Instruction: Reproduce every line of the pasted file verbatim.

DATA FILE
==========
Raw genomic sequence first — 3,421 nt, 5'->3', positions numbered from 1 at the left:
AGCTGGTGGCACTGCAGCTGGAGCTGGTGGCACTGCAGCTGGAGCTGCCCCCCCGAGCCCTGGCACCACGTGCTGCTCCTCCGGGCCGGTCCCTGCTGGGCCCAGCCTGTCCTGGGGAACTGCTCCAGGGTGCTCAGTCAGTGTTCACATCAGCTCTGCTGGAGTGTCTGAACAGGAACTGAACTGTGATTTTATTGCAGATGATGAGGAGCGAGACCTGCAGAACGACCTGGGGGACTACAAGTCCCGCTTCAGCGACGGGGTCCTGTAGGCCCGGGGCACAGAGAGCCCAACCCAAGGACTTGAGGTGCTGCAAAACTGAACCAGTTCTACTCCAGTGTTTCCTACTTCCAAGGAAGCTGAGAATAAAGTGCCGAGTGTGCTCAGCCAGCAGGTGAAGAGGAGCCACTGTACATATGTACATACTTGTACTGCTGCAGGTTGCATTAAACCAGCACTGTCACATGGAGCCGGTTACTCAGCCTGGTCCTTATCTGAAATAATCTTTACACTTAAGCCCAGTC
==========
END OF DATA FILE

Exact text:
Raw genomic sequence first — 3,421 nt, 5'->3', positions numbered from 1 at the left:
AGCTGGTGGCACTGCAGCTGGAGCTGGTGGCACTGCAGCTGGAGCTGCCCCCCCGAGCCCTGGCACCACGTGCTGCTCCTCCGGGCCGGTCCCTGCTGGGCCCAGCCTGTCCTGGGGAACTGCTCCAGGGTGCTCAGTCAGTGTTCACATCAGCTCTGCTGGAGTGTCTGAACAGGAACTGAACTGTGATTTTATTGCAGATGATGAGGAGCGAGACCTGCAGAACGACCTGGGGGACTACAAGTCCCGCTTCAGCGACGGGGTCCTGTAGGCCCGGGGCACAGAGAGCCCAACCCAAGGACTTGAGGTGCTGCAAAACTGAACCAGTTCTACTCCAGTGTTTCCTACTTCCAAGGAAGCTGAGAATAAAGTGCCGAGTGTGCTCAGCCAGCAGGTGAAGAGGAGCCACTGTACATATGTACATACTTGTACTGCTGCAGGTTGCATTAAACCAGCACTGTCACATGGAGCCGGTTACTCAGCCTGGTCCTTATCTGAAATAATCTTTACACTTAAGCCCAGTC